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How to Get Rid of Fleas and Ticks: Medication Ingredients 101

How to Get Rid of Fleas and Ticks: Medication Ingredients 101

Now that it’s officially Spring, the heat isn’t the only thing you need to protect your pets from. Flea and tick season has begun and we have some tips on how to get rid of fleas and ticks!

  • Pick a flea treatment that not only kills adult fleas, but also eggs and larvae – medications that contain S-methoprene causes fleas to lay sterile eggs by inhibiting the development of larval fleas.
  • According to a Consumer Reports article, the patent for fipronil, one of the main active ingredients in a popular flea and tick medication, expired, creating an opportunity for new competitors to manufacture and sell new medicine at a lower cost.
  • Shop online or at wholesale stores. Buy in bulk. Check to see if buying packages with more doses saves money – it usually does.
  • Cheaper isn’t always better. Less expensive brands may not be as effective, which might require more doses or not work as well. If you’re treating your pets more often, health and safety risks may also increase because of the chemicals.

Fleas are a particularly prolific type of parasite. One female flea lays about 50 eggs a day, the eggs turn to larvae, the larvae incubates for a couple weeks and when the temperature is right, they mature into adult fleas and those fleas start to reproduce. Before you know it your home and pet are infested with fleas.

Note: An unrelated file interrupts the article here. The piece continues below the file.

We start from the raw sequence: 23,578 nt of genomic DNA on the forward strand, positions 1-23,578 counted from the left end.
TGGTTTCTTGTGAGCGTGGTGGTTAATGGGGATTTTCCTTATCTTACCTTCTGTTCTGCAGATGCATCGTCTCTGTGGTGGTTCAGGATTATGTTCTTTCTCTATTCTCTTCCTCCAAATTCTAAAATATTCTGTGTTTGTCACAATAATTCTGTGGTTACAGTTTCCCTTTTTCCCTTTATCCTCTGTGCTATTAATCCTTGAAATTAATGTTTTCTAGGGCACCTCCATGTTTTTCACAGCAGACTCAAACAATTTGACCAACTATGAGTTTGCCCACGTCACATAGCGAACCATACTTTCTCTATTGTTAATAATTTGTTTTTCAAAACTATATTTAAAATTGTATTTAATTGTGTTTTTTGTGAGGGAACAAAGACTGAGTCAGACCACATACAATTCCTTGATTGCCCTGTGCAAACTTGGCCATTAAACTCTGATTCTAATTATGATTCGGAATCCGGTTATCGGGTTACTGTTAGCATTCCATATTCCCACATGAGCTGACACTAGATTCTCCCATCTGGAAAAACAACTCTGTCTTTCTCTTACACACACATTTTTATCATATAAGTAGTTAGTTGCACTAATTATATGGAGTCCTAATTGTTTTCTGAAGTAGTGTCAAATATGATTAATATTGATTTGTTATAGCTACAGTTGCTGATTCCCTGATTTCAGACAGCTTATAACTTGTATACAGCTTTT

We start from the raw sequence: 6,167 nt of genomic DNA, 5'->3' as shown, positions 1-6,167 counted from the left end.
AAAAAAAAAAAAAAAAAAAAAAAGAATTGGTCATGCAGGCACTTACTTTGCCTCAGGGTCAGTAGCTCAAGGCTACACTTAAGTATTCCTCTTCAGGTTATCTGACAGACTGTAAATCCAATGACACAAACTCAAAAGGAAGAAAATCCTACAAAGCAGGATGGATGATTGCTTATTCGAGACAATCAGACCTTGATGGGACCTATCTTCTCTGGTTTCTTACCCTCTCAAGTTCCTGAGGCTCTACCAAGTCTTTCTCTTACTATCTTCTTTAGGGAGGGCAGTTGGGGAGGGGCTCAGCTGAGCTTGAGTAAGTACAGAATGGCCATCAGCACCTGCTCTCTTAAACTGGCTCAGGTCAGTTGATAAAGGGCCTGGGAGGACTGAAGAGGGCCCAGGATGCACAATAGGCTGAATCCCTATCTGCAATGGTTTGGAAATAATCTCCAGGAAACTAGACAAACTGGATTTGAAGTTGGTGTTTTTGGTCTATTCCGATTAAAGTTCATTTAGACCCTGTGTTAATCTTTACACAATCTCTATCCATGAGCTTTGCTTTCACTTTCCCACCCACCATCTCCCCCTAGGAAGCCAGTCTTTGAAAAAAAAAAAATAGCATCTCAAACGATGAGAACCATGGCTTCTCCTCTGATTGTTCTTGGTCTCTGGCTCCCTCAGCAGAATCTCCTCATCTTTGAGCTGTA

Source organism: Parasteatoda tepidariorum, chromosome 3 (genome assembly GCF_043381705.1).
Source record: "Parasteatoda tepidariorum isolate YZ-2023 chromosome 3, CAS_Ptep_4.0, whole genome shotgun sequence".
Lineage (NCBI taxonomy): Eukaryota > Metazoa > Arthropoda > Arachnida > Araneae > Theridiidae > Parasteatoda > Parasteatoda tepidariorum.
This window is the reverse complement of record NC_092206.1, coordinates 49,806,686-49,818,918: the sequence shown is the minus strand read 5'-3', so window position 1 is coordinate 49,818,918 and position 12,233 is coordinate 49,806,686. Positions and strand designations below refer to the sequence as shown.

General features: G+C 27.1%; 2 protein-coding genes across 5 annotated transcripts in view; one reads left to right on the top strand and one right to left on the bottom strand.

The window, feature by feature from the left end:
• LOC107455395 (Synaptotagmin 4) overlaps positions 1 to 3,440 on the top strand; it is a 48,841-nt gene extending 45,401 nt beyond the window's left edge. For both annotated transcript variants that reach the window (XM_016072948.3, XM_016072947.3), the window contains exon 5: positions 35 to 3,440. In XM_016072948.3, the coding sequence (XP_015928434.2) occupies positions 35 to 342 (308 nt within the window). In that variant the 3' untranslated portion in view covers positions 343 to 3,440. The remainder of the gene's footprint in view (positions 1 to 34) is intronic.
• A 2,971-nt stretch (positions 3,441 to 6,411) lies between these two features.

The active ingredient in the most common topical flea medicine is Imidacloprid, it is so toxic to fleas that it kills 98% of fleas on the body in about 24 hours. If no more than the recommended dose is applied, it’s not harmful to dogs and cats. Imidacloprid is harmful in high doses and to other animals like birds and fish. Older, ill or pregnant animals are not the best candidates for such an intense medicine.

How to get rid of fleas without all those chemicals? Some people shy away from using a chemical flea medicine altogether. There are some simple homeopathic preventative measures you can try, as well as more controversial methods people turn to once a flea outbreak has already occurred. Preventative supplements like brewers yeast and processed garlic (specifically formulated for dogs) can be added to food and over time, they help to repel fleas and make your pets coat nice and shiny. Apple cider vinegar drops added to water and cedar oil drops on the collar may also help if used consistently at least a month before “flea season.”

Animal’s sensitivity to flea bites and saliva can range from barely bothered to a severe allergy requiring emergency vet care. Ideally, you want to have a plan in place before fleas became a major problem. Talk to your vet about the options available, whether oral or topical flea control medication is best for your pet, or whether you want to do more research on holistic options if you are so inclined. It’s much better to get a handle on fleas before they get out of control. Flea-free pets are your ticket to a great summer!